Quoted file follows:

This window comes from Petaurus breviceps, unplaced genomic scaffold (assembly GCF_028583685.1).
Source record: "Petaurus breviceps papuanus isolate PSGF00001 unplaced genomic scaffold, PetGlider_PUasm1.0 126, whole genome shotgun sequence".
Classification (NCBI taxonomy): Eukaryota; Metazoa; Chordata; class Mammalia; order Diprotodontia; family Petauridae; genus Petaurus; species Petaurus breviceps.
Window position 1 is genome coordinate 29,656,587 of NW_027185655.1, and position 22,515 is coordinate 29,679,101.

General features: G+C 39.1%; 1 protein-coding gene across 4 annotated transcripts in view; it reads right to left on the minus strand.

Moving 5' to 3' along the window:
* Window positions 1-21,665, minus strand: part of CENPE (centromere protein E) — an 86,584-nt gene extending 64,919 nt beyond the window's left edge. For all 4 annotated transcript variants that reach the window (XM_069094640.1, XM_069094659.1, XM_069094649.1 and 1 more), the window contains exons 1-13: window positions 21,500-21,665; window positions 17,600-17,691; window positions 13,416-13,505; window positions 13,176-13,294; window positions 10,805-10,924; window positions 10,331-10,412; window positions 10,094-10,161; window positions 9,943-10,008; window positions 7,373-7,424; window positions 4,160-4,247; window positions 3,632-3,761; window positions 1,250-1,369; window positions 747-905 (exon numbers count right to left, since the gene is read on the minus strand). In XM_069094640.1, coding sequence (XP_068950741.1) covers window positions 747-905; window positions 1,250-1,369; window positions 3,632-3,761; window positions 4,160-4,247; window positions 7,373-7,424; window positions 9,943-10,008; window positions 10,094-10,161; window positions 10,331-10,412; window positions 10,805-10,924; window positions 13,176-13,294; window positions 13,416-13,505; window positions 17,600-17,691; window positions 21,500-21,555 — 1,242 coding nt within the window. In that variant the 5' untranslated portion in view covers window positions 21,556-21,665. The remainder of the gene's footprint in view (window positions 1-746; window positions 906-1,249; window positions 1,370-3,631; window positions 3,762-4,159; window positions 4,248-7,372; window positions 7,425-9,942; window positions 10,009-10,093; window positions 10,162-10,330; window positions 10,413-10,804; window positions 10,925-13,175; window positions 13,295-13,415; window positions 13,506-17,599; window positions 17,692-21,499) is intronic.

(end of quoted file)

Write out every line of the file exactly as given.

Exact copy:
This window comes from Petaurus breviceps, unplaced genomic scaffold (assembly GCF_028583685.1).
Source record: "Petaurus breviceps papuanus isolate PSGF00001 unplaced genomic scaffold, PetGlider_PUasm1.0 126, whole genome shotgun sequence".
Classification (NCBI taxonomy): Eukaryota; Metazoa; Chordata; class Mammalia; order Diprotodontia; family Petauridae; genus Petaurus; species Petaurus breviceps.
Window position 1 is genome coordinate 29,656,587 of NW_027185655.1, and position 22,515 is coordinate 29,679,101.

General features: G+C 39.1%; 1 protein-coding gene across 4 annotated transcripts in view; it reads right to left on the minus strand.

Moving 5' to 3' along the window:
* Window positions 1-21,665, minus strand: part of CENPE (centromere protein E) — an 86,584-nt gene extending 64,919 nt beyond the window's left edge. For all 4 annotated transcript variants that reach the window (XM_069094640.1, XM_069094659.1, XM_069094649.1 and 1 more), the window contains exons 1-13: window positions 21,500-21,665; window positions 17,600-17,691; window positions 13,416-13,505; window positions 13,176-13,294; window positions 10,805-10,924; window positions 10,331-10,412; window positions 10,094-10,161; window positions 9,943-10,008; window positions 7,373-7,424; window positions 4,160-4,247; window positions 3,632-3,761; window positions 1,250-1,369; window positions 747-905 (exon numbers count right to left, since the gene is read on the minus strand). In XM_069094640.1, coding sequence (XP_068950741.1) covers window positions 747-905; window positions 1,250-1,369; window positions 3,632-3,761; window positions 4,160-4,247; window positions 7,373-7,424; window positions 9,943-10,008; window positions 10,094-10,161; window positions 10,331-10,412; window positions 10,805-10,924; window positions 13,176-13,294; window positions 13,416-13,505; window positions 17,600-17,691; window positions 21,500-21,555 — 1,242 coding nt within the window. In that variant the 5' untranslated portion in view covers window positions 21,556-21,665. The remainder of the gene's footprint in view (window positions 1-746; window positions 906-1,249; window positions 1,370-3,631; window positions 3,762-4,159; window positions 4,248-7,372; window positions 7,425-9,942; window positions 10,009-10,093; window positions 10,162-10,330; window positions 10,413-10,804; window positions 10,925-13,175; window positions 13,295-13,415; window positions 13,506-17,599; window positions 17,692-21,499) is intronic.